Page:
King County parks levy headed to August primary ballots

Voters will be asked to decide whether to approve the levy on Aug. 6.

A parks and open spaces levy will be presented to King County voters on an Aug. 6 ballot which would raise property taxes for six years.

The proposed levy will ask voters to authorize a levy which is expected to generate about $810 million through an initial levy rate increase of some 17 cents per $1,000 of assessed property value. The current median price of a home in the county is about $610,000 amounting to a levy of $102.60 per year, up from the current rate of $77 each year.

The ballot measure was approved by the King County Council at an April 17 meeting.

“Congratulations on this package of legislation — it’s one of the most important things King County does,” council chair Rod Dembowsi said at the meeting.

The ballot measure was approved alongside provisions outlining ways the money would be spent. Up to $8 million from the first four years would go to the Seattle Aquarium’s Ocean Pavilion project. Some 40 percent of the levy would be for maintenance and operations of the county’s parks system, 47 percent for land acquisitions, capital projects and community partnerships and grants. About 8 percent would be distributed to the cities and 5 percent would go to the Woodland Park Zoo for environmental education, conservation of threatened species and climate mitigation for the animals housed there.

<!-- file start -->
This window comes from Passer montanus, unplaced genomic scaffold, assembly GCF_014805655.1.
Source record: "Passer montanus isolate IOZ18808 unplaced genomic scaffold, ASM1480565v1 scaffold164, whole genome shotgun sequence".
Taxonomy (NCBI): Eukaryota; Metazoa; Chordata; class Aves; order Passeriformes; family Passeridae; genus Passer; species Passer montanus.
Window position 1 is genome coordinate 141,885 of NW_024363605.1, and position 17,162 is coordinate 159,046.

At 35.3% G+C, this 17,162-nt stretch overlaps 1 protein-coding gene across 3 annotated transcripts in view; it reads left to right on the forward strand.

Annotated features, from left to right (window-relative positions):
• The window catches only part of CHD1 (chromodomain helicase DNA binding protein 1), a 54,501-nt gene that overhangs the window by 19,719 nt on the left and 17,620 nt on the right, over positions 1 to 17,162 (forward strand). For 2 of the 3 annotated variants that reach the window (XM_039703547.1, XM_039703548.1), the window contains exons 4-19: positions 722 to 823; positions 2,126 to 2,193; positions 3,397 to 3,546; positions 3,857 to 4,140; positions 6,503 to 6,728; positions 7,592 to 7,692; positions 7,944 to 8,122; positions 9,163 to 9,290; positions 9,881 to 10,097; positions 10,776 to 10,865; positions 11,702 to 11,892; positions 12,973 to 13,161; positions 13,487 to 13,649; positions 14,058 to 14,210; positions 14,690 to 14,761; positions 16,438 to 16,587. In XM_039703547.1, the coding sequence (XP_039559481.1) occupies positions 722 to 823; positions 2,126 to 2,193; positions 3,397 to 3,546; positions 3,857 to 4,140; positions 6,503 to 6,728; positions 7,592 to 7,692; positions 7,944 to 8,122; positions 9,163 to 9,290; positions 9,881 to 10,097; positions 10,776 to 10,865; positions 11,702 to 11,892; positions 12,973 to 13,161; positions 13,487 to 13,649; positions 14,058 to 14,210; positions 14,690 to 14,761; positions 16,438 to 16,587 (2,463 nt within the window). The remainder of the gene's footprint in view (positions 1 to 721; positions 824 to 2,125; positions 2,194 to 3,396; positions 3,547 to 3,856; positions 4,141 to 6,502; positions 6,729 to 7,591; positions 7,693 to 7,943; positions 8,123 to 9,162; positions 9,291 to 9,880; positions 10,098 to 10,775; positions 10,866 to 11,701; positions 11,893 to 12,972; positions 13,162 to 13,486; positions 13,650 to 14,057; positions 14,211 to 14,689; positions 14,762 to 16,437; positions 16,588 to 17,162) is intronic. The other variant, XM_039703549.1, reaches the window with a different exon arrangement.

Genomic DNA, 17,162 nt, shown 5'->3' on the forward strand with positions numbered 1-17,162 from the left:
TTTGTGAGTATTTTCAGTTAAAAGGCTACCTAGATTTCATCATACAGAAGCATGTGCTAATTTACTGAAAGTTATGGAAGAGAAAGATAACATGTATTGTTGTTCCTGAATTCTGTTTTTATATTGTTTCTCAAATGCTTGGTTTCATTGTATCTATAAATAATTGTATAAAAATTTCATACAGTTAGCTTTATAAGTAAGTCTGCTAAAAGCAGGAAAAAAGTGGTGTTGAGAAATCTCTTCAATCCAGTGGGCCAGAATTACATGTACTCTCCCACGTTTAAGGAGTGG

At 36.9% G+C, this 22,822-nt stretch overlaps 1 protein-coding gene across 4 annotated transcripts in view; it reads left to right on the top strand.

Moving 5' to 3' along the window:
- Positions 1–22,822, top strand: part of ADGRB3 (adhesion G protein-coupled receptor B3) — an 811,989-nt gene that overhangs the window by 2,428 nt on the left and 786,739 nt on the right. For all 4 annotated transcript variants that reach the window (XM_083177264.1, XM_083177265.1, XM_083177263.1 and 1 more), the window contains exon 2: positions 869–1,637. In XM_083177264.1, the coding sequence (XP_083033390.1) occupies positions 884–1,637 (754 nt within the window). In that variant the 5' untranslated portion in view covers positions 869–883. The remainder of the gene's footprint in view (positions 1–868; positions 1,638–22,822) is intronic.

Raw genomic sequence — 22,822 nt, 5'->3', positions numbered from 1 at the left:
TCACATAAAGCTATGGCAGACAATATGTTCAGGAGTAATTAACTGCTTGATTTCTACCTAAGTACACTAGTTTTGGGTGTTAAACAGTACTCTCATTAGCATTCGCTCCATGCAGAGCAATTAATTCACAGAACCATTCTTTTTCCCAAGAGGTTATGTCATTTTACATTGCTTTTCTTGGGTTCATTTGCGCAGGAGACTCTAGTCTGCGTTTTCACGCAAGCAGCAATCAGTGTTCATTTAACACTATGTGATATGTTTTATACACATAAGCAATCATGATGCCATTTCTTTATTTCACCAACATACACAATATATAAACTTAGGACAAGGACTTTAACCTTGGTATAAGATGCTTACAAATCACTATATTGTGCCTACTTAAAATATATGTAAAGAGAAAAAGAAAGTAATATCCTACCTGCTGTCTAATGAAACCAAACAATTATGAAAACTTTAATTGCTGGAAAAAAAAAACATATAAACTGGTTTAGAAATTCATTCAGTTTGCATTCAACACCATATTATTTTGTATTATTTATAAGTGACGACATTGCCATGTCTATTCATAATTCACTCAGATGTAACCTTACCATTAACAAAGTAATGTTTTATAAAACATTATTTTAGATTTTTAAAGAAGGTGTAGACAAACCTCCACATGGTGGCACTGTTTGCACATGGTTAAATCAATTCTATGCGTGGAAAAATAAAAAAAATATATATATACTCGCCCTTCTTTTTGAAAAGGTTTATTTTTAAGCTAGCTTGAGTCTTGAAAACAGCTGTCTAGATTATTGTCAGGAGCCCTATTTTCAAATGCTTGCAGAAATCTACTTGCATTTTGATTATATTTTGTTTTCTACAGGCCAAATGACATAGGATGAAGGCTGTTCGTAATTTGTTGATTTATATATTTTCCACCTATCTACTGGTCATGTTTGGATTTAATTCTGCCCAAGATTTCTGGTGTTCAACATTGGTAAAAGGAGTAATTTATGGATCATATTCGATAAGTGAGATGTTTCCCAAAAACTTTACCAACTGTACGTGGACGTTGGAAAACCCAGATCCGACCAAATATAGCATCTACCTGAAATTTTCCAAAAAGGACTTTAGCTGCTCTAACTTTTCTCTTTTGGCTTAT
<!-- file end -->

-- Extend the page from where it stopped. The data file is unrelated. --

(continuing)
The education portion of the Woodland Park Zoo allocation would have an emphasis on the increasing access to the park, open spaces and recreation for disadvantaged groups.

Several trails projects were also earmarked in the proposal. They include $50 million for the Eastside Rail Corridor, $32 million for the East Lake Sammamish Trail, $16 million for the Lake to Sound Trail, $5 million for the Foothills Trail, $9 million for the Green to Cedar Rivers Trail, $5.5 million for the Interurban Trail South, $6 million for the Green River Trail Extension North and $2 million for the Wayne Connector Trail.

While those are earmarked projects, they are also projects the county intends to pursue regardless of whether the levy passes. Another $44 million would go toward parks upgrades, including play area rehabilitation and ballfields turf replacements.

The ordinance would also re-establish a citizen oversight board made up of one member from each of the nine county council districts. Under the current levy, members are serving through the middle of 2020.

The measure states there will be exemptions for low-income people.

“I thank the county councilmembers for their thorough review of my proposal to support and expand our parks and trails system while protecting forests and green space,” King County executive Dow Constantine said in a press release. “The renewed King County Parks Levy would connect and improve regional trails, increase access to green space, and help keep parks clean, safe and open throughout our rapidly growing region.”

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ROBERT WHALE, Auburn Reporter
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